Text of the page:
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Taxi Driver
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Taxi Driver

4.7 27
Director: Martin Scorsese,

Cast: Martin Scorsese, Robert De Niro, Cybill Shepherd, Peter Boyle


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After an early, movie-only DVD, Columbia/TriStar released the Collector's Edition of Taxi Driver that film buffs had asked for, and it doesn't disappoint. Presented in 1.85:1 anamorphic widescreen with Dolby Digital Sound, the film has most likely not looked this good since its original theatrical release. While no commentary was recorded for the disc, the hour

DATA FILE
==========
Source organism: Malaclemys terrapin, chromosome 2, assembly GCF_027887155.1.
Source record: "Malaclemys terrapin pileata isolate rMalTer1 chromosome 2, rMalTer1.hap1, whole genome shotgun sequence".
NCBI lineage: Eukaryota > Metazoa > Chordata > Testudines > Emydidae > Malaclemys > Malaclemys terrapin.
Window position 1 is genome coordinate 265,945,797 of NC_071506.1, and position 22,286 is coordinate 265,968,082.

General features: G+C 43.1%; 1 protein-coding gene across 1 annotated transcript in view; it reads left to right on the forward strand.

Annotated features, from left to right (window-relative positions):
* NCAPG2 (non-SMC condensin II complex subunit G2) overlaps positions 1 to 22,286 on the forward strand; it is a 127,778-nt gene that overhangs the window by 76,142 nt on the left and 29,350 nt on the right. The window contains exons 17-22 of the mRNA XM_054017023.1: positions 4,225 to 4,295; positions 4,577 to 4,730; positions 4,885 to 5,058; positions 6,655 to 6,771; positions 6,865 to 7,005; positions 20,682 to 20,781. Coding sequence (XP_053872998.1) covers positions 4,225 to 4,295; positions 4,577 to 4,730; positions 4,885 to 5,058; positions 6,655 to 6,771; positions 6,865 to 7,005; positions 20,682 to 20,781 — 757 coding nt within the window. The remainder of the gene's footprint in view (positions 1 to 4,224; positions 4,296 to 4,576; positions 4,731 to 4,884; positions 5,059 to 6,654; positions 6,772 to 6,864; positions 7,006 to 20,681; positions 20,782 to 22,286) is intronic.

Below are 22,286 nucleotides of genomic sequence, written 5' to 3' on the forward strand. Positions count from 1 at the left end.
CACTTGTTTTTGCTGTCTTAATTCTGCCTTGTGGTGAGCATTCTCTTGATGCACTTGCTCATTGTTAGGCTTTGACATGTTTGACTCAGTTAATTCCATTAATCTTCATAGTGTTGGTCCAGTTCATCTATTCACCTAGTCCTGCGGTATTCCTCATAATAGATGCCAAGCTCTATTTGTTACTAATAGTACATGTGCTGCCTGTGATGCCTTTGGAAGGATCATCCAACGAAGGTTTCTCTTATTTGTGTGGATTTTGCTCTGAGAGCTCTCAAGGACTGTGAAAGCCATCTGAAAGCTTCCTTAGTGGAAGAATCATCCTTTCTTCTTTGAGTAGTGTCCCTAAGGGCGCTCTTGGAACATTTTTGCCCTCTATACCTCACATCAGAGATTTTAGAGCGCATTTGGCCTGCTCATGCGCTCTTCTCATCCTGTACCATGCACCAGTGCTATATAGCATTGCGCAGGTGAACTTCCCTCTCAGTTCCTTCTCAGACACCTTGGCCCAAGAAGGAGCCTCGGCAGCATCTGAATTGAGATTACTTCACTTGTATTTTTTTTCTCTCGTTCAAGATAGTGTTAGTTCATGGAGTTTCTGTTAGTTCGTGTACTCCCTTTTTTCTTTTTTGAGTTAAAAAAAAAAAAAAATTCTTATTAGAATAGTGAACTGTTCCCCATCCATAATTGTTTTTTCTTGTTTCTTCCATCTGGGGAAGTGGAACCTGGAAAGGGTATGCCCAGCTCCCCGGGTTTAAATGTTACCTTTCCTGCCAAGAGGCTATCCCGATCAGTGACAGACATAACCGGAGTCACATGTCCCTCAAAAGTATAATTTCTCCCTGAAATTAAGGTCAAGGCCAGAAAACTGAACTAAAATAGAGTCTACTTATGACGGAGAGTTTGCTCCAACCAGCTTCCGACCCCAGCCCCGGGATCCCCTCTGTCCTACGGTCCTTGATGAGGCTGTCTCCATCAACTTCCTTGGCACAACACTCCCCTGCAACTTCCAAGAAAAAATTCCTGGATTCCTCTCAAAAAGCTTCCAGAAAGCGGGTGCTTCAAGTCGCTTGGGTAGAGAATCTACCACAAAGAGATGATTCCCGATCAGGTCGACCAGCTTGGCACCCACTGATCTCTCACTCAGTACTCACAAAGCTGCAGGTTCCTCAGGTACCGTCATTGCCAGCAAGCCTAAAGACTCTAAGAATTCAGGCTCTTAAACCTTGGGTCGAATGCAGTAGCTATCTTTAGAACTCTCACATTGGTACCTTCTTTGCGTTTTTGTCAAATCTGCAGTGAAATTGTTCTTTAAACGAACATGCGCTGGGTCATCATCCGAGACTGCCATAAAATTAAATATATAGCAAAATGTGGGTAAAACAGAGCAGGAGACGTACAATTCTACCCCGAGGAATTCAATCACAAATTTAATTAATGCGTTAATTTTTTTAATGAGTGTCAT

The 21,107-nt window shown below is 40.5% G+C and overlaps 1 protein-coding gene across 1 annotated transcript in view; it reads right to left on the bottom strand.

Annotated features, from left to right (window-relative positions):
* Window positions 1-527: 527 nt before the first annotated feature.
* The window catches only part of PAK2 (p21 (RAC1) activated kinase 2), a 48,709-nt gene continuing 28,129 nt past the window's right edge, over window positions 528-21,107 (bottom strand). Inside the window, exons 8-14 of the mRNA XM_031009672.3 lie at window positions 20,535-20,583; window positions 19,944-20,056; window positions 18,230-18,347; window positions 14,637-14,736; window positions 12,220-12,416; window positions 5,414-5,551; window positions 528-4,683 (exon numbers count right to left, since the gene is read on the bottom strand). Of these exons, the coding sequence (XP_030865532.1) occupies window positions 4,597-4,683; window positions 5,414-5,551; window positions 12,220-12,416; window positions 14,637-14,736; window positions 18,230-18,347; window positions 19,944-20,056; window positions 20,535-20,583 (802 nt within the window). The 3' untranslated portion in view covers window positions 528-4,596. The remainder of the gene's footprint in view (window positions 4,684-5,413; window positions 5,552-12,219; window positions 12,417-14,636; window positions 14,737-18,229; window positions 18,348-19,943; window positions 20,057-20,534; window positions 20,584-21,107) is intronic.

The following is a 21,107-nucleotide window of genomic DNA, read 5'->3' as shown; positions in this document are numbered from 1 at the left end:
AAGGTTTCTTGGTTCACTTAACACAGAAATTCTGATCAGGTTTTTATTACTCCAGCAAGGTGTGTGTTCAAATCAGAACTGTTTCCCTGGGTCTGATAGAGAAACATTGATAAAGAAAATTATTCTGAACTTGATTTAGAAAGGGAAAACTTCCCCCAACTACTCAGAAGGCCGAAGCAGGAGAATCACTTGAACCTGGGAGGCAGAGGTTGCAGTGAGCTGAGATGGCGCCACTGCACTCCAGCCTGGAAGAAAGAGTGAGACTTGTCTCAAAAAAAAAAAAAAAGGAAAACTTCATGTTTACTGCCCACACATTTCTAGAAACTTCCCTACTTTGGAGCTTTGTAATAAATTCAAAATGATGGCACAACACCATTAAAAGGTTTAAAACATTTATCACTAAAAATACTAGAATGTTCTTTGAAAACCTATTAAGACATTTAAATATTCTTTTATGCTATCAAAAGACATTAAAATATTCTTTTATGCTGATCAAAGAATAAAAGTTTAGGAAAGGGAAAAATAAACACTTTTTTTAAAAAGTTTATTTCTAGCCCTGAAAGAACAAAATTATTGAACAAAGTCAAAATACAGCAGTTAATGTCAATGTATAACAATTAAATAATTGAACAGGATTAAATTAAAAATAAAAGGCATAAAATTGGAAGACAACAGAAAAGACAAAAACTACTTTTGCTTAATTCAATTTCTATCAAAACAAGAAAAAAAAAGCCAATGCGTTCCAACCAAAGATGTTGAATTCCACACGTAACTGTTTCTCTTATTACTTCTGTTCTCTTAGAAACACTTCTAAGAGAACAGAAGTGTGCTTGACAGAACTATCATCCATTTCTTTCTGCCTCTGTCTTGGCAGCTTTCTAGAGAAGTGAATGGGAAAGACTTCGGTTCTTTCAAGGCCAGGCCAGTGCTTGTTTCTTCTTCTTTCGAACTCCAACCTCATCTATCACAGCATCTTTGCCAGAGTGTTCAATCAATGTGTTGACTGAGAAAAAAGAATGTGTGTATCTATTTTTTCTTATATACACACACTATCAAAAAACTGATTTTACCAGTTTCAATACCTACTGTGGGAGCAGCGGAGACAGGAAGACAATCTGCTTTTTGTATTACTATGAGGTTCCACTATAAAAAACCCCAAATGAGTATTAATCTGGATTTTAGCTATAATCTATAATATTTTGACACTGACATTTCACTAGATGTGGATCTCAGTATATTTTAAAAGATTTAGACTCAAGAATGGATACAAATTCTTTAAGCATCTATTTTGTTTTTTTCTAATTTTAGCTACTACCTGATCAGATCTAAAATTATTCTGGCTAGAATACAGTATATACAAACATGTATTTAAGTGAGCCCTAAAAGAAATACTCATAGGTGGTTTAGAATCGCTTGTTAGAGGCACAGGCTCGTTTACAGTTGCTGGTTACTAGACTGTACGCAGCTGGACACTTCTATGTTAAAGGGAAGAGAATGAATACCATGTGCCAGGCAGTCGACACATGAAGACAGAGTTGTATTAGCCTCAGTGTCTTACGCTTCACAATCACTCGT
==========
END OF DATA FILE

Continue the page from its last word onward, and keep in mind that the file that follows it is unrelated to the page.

After an early, movie-only DVD, Columbia/TriStar released the Collector's Edition of Taxi Driver that film buffs had asked for, and it doesn't disappoint. Presented in 1.85:1 anamorphic widescreen with Dolby Digital Sound, the film has most likely not looked this good since its original theatrical release. While no commentary was recorded for the disc, the hour-long making-of documentary by film historian Laurent Bouzereau goes into such rich detail about every facet of the film's production that a commentary seems less necessary. Perhaps the most extensive feature on the disc is the inclusion of Paul Schrader's entire screenplay. While the navigation is difficult to master at first, it allows the viewer to read the script then jump to the corresponding scene in the film. Though screenplays are occasionally found as DVD-ROM supplements, interactive access to classic scripts is a feature that should be available more often on DVDs themselves. Not only are there subtle differences between the page and the screen, but it allows the average filmgoer a unique insight into an area of the filmmaking process that might be unfamiliar. The disc also features a storyboard sequence of the film's graphic climax, exhaustive collections of photos, portraits, and advertising materials compiled by Bouzereau, and theatrical trailers. After a lackluster debut on DVD originally, this Collector's Edition is a masterful tribute to Taxi Driver for the digital age.